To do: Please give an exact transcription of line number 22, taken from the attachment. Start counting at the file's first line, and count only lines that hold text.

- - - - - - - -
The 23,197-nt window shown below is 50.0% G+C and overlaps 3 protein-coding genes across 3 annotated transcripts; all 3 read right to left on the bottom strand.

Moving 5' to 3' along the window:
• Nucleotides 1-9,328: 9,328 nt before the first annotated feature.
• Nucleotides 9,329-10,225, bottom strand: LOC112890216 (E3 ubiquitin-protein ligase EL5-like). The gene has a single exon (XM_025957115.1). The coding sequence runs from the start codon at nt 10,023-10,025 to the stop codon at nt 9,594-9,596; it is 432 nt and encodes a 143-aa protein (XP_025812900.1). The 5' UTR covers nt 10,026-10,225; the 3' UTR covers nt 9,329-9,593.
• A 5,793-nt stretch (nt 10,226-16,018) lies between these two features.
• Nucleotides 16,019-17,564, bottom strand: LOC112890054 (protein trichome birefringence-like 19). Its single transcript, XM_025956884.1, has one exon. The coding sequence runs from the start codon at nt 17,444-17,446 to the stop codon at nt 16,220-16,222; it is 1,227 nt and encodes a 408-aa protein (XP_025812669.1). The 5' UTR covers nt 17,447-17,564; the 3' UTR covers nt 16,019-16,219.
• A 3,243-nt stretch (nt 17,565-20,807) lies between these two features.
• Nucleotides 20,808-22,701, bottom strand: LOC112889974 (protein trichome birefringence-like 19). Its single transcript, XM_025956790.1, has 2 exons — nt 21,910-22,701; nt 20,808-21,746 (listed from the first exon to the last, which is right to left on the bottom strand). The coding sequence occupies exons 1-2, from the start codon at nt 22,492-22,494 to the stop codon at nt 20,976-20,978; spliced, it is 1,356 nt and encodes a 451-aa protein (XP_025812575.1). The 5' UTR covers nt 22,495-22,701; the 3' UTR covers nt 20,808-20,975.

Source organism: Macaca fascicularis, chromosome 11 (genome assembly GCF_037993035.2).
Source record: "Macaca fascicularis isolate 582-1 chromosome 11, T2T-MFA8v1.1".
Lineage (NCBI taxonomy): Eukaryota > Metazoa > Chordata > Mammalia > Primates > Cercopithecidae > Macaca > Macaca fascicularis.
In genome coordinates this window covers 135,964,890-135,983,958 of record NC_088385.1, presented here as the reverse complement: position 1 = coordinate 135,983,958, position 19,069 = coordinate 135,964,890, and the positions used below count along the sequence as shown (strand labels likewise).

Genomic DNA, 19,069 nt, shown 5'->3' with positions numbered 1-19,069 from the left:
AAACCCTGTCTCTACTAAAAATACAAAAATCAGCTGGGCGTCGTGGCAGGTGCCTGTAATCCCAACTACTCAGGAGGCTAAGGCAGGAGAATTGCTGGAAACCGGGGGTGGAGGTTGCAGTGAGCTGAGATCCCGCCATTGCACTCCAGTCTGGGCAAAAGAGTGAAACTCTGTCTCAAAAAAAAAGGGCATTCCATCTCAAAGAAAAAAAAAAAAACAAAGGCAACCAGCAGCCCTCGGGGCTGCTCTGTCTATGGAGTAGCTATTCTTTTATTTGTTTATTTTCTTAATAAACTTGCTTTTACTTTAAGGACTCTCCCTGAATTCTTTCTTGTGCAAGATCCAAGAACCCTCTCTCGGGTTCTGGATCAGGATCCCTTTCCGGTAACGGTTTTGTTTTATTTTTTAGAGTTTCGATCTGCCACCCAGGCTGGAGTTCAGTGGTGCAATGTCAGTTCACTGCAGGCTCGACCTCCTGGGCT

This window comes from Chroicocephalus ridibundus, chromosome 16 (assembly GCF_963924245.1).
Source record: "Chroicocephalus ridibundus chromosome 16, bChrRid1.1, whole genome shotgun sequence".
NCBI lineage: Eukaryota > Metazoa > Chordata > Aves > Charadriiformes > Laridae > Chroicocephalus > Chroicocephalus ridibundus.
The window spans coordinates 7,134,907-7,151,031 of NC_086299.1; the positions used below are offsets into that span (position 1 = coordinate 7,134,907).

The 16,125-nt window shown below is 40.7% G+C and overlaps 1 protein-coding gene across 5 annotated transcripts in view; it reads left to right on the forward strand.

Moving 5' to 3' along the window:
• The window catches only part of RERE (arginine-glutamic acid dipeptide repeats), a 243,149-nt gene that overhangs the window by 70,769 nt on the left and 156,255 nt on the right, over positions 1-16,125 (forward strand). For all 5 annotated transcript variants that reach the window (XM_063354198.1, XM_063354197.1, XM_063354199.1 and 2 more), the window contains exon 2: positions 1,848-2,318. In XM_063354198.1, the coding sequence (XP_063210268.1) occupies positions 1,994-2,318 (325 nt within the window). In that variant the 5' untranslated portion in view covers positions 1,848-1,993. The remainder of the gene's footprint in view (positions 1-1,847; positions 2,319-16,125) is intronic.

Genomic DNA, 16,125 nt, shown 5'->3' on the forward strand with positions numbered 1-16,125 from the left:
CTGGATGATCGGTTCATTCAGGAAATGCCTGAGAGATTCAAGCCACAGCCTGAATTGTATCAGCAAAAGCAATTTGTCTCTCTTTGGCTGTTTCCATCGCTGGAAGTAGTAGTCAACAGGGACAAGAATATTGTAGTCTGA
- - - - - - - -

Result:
Genomic DNA, 16,125 nt, shown 5'->3' on the forward strand with positions numbered 1-16,125 from the left: